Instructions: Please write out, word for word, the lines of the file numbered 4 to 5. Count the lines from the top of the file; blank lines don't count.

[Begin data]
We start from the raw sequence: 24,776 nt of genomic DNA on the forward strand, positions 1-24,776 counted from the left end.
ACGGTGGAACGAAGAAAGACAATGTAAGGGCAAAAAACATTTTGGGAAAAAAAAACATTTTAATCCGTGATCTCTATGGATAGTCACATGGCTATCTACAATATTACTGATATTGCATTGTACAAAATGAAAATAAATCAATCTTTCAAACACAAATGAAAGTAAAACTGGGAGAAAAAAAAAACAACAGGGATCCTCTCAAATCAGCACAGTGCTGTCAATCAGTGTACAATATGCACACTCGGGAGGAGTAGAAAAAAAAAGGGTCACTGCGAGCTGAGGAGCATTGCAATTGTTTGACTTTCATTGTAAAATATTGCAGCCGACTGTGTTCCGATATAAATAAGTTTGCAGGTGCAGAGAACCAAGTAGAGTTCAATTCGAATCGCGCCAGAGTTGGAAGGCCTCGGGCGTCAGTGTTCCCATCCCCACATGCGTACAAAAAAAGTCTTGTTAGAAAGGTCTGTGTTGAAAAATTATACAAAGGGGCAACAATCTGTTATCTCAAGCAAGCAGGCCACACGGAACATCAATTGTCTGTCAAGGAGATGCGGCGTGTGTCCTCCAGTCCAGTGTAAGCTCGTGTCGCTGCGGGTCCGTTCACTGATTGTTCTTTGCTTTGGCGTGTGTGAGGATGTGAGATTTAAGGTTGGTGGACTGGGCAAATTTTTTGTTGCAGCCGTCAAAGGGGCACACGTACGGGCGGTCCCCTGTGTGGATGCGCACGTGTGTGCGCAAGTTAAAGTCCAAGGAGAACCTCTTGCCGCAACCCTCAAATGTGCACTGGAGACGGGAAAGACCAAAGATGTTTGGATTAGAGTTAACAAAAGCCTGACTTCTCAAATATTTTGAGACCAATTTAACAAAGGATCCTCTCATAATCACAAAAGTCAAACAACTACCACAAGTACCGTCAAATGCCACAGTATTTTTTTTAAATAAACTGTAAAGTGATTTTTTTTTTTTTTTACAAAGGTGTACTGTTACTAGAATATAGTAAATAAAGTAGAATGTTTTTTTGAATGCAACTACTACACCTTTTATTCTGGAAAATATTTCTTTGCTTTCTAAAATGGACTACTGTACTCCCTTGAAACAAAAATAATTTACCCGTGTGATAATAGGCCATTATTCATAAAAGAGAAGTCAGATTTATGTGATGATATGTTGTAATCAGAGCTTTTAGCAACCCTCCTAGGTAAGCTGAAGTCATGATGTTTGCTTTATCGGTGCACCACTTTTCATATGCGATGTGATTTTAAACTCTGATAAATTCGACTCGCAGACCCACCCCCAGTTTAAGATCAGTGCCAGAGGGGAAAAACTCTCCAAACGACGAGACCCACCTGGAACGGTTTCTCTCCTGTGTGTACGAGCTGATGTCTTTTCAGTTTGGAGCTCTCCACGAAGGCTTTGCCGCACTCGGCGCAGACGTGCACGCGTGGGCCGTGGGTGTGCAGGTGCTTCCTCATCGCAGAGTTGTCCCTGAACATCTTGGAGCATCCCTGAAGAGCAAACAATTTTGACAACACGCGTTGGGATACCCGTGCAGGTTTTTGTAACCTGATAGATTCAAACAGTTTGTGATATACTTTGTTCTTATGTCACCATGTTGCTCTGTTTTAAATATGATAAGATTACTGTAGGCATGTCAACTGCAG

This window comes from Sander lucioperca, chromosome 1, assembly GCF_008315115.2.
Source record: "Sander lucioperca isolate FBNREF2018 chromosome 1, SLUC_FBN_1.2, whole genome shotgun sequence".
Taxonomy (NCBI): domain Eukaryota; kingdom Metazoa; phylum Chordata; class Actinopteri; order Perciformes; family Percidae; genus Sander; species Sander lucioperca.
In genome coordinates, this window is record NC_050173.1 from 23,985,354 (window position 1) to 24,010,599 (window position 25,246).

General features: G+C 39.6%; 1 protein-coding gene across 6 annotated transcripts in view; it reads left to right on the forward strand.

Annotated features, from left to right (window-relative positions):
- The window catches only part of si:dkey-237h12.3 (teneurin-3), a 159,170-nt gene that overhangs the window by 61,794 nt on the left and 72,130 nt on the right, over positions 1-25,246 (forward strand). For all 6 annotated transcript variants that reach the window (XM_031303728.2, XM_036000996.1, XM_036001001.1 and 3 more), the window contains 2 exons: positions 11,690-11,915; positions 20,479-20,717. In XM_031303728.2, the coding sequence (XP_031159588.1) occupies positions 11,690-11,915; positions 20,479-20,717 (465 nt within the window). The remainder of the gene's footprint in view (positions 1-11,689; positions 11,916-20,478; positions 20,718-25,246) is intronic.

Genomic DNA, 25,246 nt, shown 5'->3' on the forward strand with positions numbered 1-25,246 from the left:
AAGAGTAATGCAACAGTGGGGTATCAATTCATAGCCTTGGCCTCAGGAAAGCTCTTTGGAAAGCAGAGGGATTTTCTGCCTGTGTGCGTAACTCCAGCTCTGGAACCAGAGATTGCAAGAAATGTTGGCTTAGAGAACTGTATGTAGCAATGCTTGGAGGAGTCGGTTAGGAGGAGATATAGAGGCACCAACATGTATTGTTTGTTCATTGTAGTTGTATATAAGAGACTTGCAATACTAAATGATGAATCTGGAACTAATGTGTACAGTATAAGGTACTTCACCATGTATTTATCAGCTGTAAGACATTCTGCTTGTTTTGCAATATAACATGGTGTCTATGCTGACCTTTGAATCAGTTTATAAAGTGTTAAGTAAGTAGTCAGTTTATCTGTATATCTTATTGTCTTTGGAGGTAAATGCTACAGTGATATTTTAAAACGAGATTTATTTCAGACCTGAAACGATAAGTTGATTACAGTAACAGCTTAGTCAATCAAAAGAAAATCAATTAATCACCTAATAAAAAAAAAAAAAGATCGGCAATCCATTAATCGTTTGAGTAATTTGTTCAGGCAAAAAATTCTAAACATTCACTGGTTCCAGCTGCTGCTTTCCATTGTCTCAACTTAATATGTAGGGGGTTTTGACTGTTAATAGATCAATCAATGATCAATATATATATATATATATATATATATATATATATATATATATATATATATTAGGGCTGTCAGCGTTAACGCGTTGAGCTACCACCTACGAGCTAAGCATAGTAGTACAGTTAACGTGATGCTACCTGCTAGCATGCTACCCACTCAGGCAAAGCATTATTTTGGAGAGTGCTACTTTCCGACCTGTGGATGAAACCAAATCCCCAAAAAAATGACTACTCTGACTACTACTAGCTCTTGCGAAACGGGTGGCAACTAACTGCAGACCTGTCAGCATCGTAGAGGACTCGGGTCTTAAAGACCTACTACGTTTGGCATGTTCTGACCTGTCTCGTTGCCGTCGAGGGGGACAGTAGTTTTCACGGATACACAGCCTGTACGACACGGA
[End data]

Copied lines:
Source record: "Sander lucioperca isolate FBNREF2018 chromosome 1, SLUC_FBN_1.2, whole genome shotgun sequence".
Taxonomy (NCBI): domain Eukaryota; kingdom Metazoa; phylum Chordata; class Actinopteri; order Perciformes; family Percidae; genus Sander; species Sander lucioperca.